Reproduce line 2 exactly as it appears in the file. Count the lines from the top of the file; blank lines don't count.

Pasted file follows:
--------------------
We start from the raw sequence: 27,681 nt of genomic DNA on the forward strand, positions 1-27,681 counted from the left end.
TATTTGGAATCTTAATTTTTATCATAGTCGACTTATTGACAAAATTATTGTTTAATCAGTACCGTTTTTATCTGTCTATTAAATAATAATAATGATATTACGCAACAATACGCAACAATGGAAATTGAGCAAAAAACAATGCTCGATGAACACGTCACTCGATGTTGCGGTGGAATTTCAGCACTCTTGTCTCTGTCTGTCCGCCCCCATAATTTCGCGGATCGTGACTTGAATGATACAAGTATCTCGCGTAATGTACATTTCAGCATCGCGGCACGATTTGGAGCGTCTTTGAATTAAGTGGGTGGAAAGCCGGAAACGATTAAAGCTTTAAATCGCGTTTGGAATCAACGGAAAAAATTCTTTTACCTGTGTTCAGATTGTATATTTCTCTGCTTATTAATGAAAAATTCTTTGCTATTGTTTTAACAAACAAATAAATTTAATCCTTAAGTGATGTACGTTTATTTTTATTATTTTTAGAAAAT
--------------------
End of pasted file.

TATTTGGAATCTTAATTTTTATCATAGTCGACTTATTGACAAAATTATTGTTTAATCAGTACCGTTTTTATCTGTCTATTAAATAATAATAATGATATTACGCAACAATACGCAACAATGGAAATTGAGCAAAAAACAATGCTCGATGAACACGTCACTCGATGTTGCGGTGGAATTTCAGCACTCTTGTCTCTGTCTGTCCGCCCCCATAATTTCGCGGATCGTGACTTGAATGATACAAGTATCTCGCGTAATGTACATTTCAGCATCGCGGCACGATTTGGAGCGTCTTTGAATTAAGTGGGTGGAAAGCCGGAAACGATTAAAGCTTTAAATCGCGTTTGGAATCAACGGAAAAAATTCTTTTACCTGTGTTCAGATTGTATATTTCTCTGCTTATTAATGAAAAATTCTTTGCTATTGTTTTAACAAACAAATAAATTTAATCCTTAAGTGATGTACGTTTATTTTTATTATTTTTAGAAAAT